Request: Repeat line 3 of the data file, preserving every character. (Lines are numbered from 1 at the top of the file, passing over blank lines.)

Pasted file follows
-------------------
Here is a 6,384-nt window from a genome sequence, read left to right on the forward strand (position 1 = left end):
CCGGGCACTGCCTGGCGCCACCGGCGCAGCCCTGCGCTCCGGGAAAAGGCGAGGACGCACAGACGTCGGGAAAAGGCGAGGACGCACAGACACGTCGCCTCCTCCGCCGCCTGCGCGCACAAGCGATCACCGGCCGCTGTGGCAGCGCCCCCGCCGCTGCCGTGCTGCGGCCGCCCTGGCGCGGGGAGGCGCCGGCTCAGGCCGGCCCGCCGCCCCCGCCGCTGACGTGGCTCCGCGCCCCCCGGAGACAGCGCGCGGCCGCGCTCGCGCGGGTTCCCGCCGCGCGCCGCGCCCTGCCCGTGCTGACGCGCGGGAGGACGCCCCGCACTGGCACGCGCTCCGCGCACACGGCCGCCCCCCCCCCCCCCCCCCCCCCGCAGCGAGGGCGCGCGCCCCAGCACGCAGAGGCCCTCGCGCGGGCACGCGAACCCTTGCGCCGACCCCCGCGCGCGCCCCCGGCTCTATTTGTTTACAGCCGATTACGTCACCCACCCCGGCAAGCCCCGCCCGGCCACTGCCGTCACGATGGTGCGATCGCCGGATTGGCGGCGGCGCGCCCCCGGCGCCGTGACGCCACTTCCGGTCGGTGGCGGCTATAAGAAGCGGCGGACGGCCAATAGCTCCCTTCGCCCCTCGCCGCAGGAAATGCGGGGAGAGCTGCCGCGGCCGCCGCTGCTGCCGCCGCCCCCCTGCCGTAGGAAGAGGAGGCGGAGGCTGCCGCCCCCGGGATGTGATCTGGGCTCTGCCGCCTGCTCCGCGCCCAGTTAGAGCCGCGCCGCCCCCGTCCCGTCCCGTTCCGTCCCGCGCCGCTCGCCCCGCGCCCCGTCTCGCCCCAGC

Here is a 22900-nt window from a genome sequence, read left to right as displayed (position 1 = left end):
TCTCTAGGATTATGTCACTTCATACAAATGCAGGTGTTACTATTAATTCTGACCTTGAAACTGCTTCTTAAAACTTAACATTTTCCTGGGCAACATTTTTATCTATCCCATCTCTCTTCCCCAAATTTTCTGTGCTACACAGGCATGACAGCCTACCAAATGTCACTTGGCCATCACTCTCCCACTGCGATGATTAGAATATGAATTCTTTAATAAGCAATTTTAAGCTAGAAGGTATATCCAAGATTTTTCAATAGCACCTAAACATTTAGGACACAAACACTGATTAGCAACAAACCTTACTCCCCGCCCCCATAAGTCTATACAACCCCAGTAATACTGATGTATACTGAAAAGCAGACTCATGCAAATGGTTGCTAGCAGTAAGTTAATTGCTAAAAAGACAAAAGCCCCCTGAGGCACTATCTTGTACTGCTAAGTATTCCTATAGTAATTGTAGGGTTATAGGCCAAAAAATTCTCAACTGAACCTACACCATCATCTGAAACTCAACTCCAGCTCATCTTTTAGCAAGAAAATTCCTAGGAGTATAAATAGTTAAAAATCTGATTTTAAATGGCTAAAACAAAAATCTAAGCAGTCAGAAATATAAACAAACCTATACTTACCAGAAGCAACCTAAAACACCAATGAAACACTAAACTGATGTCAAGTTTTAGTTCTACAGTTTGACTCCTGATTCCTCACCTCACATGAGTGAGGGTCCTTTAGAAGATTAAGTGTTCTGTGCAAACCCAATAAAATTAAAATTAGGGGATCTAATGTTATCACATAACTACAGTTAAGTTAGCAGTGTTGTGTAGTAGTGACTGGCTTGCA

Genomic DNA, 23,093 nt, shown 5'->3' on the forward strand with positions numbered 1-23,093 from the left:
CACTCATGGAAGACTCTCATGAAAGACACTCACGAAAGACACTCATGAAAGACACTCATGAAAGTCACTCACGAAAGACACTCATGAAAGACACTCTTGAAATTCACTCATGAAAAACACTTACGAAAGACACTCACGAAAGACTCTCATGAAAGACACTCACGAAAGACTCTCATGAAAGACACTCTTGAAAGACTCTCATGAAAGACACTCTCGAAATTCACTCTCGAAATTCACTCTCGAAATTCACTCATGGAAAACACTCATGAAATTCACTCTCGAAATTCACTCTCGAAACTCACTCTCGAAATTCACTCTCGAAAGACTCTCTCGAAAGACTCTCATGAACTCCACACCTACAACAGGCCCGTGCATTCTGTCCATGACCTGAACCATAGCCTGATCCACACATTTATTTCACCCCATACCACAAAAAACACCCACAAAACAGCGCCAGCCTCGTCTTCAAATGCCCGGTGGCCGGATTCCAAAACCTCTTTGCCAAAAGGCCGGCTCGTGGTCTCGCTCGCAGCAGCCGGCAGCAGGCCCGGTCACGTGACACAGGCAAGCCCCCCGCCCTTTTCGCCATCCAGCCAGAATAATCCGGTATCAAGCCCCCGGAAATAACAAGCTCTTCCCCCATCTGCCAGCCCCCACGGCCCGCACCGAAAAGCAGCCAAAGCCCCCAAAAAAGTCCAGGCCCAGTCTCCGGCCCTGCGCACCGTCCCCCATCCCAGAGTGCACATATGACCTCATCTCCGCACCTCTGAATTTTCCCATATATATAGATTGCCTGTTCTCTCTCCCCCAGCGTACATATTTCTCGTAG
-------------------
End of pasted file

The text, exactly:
Here is a 22900-nt window from a genome sequence, read left to right as displayed (position 1 = left end):